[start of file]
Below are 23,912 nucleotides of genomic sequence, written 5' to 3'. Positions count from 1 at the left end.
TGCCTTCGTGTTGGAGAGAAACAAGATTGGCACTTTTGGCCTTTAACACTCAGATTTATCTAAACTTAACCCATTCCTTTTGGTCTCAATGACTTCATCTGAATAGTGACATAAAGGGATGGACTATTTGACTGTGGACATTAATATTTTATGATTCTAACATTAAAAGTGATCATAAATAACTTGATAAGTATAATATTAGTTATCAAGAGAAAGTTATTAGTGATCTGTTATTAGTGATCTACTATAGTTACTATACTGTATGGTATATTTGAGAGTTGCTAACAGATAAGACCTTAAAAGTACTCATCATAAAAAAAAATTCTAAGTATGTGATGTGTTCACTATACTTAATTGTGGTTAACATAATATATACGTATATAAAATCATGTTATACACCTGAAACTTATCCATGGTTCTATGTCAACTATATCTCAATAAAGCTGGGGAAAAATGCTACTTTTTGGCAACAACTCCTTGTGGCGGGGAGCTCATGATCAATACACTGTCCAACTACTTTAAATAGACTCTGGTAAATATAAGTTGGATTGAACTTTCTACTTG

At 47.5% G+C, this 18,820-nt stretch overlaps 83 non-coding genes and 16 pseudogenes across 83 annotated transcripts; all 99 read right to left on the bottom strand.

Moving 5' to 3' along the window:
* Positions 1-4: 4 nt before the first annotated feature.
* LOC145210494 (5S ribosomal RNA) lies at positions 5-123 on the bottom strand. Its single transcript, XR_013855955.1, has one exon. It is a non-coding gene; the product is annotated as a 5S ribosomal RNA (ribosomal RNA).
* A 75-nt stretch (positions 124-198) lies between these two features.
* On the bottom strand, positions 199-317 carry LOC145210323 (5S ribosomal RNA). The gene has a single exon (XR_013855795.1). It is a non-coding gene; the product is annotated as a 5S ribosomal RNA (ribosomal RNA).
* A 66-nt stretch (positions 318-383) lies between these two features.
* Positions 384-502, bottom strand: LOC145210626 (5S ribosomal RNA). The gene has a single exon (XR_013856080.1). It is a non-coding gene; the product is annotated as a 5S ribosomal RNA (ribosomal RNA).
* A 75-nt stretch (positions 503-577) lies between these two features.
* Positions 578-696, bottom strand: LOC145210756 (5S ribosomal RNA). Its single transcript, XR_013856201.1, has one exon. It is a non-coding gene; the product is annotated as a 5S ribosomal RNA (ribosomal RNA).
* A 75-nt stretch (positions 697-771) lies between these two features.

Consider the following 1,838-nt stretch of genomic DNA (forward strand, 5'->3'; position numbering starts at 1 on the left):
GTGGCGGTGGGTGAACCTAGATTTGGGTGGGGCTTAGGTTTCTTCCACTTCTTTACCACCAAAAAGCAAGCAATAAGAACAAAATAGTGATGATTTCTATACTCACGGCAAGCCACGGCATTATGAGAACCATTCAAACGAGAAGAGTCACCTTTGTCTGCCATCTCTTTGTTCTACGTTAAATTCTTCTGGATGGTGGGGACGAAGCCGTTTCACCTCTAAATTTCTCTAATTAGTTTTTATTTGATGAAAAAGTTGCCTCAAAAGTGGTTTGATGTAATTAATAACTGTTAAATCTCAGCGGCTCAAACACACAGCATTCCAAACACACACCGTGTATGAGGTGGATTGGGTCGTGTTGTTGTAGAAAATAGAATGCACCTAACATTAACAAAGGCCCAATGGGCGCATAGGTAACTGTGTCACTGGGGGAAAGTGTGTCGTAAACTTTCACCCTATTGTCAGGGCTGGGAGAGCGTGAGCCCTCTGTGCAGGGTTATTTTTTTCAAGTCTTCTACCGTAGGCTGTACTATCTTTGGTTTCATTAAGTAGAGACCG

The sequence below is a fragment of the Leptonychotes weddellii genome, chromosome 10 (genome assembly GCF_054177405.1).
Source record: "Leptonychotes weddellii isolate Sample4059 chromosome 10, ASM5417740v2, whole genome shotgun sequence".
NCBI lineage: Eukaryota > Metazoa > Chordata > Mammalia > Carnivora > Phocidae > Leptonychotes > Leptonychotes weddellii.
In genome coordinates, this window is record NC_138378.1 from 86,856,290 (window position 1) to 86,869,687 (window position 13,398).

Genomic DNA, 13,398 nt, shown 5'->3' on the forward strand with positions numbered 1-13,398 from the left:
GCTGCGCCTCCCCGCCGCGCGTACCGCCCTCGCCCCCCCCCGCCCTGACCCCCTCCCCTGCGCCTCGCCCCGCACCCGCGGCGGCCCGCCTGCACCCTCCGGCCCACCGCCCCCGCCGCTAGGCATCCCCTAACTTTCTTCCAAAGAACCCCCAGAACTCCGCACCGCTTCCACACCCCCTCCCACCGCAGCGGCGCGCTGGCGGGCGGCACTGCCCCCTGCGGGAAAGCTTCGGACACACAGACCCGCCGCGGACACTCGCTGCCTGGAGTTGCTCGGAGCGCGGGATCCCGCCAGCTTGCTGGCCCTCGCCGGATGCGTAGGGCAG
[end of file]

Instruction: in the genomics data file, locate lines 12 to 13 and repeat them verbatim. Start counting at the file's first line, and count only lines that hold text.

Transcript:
* Positions 578-696, bottom strand: LOC145210756 (5S ribosomal RNA). Its single transcript, XR_013856201.1, has one exon. It is a non-coding gene; the product is annotated as a 5S ribosomal RNA (ribosomal RNA).
* A 75-nt stretch (positions 697-771) lies between these two features.